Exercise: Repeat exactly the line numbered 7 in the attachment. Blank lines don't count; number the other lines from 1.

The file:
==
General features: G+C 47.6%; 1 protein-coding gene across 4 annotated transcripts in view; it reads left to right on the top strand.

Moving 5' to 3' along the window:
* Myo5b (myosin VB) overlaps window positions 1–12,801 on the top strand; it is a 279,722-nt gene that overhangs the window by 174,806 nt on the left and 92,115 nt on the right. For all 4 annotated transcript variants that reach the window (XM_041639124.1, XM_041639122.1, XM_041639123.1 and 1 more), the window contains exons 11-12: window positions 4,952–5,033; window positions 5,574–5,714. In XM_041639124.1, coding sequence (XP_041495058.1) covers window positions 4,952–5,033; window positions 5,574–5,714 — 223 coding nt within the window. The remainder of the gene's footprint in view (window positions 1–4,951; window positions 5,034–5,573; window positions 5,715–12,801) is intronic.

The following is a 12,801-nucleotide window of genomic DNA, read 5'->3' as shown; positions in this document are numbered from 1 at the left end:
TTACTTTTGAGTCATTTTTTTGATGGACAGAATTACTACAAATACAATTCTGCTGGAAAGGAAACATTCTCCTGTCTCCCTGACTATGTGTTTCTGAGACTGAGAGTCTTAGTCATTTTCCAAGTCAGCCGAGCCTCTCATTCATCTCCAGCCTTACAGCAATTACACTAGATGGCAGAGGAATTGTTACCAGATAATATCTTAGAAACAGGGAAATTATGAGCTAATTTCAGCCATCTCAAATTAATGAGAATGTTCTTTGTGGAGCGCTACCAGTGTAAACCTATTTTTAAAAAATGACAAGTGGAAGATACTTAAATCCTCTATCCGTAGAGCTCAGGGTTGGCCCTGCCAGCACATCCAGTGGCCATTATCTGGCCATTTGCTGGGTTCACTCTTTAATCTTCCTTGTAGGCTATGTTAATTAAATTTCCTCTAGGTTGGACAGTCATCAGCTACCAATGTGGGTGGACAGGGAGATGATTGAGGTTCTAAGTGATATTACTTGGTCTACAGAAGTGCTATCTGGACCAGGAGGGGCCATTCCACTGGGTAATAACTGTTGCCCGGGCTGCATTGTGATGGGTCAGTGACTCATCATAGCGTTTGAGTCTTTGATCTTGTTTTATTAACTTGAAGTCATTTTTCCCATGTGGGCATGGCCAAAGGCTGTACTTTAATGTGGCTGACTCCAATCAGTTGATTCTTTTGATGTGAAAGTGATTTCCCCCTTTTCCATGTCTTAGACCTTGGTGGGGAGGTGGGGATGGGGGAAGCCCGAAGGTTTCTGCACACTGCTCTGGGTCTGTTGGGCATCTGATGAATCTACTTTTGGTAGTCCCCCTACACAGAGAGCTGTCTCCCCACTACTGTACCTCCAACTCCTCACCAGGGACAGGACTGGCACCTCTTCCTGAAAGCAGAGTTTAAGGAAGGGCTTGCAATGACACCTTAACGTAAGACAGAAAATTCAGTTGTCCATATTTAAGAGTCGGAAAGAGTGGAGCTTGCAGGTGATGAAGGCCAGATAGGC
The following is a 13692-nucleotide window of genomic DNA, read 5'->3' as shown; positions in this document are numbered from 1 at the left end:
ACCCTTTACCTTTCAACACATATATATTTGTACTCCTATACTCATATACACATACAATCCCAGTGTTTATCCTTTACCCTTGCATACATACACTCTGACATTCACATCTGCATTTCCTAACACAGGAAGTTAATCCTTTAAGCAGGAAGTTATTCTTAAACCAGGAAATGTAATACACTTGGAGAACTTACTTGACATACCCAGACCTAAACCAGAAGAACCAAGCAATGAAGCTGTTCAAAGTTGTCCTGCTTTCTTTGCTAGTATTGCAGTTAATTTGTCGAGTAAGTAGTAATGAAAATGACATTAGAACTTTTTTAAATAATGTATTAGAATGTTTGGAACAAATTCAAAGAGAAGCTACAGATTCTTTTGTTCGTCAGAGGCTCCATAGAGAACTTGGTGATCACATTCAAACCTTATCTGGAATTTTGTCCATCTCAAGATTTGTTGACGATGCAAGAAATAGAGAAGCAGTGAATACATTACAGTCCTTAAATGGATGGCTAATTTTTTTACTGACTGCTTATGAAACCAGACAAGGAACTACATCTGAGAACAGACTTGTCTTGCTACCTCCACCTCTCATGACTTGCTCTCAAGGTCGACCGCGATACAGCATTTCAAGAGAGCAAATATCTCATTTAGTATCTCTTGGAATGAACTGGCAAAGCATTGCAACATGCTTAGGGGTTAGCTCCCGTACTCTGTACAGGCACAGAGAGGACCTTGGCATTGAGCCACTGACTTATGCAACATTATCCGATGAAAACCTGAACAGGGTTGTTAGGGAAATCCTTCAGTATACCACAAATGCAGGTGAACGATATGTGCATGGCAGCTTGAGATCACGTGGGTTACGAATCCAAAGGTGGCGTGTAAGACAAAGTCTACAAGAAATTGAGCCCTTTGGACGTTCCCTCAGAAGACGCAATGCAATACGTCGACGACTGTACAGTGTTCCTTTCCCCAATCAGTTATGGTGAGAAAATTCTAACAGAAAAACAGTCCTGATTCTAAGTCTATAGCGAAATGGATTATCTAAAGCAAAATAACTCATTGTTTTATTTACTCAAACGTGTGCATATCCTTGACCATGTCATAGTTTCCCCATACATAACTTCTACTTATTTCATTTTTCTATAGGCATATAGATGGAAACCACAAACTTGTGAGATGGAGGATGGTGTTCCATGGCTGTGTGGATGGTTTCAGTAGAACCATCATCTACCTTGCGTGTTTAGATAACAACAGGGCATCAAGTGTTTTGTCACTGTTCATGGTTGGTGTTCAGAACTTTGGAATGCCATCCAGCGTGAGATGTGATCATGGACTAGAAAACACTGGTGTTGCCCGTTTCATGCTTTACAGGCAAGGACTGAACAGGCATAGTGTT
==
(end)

ACCCTTTACCTTTCAACACATATATATTTGTACTCCTATACTCATATACACATACAATCCCAGTGTTTATCCTTTACCCTTGCATACATACACTCTGACATTCACATCTGCATTTCCTAACACAGGAAGTTAATCCTTTAAGCAGGAAGTTATTCTTAAACCAGGAAATGTAATACACTTGGAGAACTTACTTGACATACCCAGACCTAAACCAGAAGAACCAAGCAATGAAGCTGTTCAAAGTTGTCCTGCTTTCTTTGCTAGTATTGCAGTTAATTTGTCGAGTAAGTAGTAATGAAAATGACATTAGAACTTTTTTAAATAATGTATTAGAATGTTTGGAACAAATTCAAAGAGAAGCTACAGATTCTTTTGTTCGTCAGAGGCTCCATAGAGAACTTGGTGATCACATTCAAACCTTATCTGGAATTTTGTCCATCTCAAGATTTGTTGACGATGCAAGAAATAGAGAAGCAGTGAATACATTACAGTCCTTAAATGGATGGCTAATTTTTTTACTGACTGCTTATGAAACCAGACAAGGAACTACATCTGAGAACAGACTTGTCTTGCTACCTCCACCTCTCATGACTTGCTCTCAAGGTCGACCGCGATACAGCATTTCAAGAGAGCAAATATCTCATTTAGTATCTCTTGGAATGAACTGGCAAAGCATTGCAACATGCTTAGGGGTTAGCTCCCGTACTCTGTACAGGCACAGAGAGGACCTTGGCATTGAGCCACTGACTTATGCAACATTATCCGATGAAAACCTGAACAGGGTTGTTAGGGAAATCCTTCAGTATACCACAAATGCAGGTGAACGATATGTGCATGGCAGCTTGAGATCACGTGGGTTACGAATCCAAAGGTGGCGTGTAAGACAAAGTCTACAAGAAATTGAGCCCTTTGGACGTTCCCTCAGAAGACGCAATGCAATACGTCGACGACTGTACAGTGTTCCTTTCCCCAATCAGTTATGGTGAGAAAATTCTAACAGAAAAACAGTCCTGATTCTAAGTCTATAGCGAAATGGATTATCTAAAGCAAAATAACTCATTGTTTTATTTACTCAAACGTGTGCATATCCTTGACCATGTCATAGTTTCCCCATACATAACTTCTACTTATTTCATTTTTCTATAGGCATATAGATGGAAACCACAAACTTGTGAGATGGAGGATGGTGTTCCATGGCTGTGTGGATGGTTTCAGTAGAACCATCATCTACCTTGCGTGTTTAGATAACAACAGGGCATCAAGTGTTTTGTCACTGTTCATGGTTGGTGTTCAGAACTTTGGAATGCCATCCAGCGTGAGATGTGATCATGGACTAGAAAACACTGGTGTTGCCCGTTTCATGCTTTACAGGCAAGGACTGAACAGGCATAGTGTT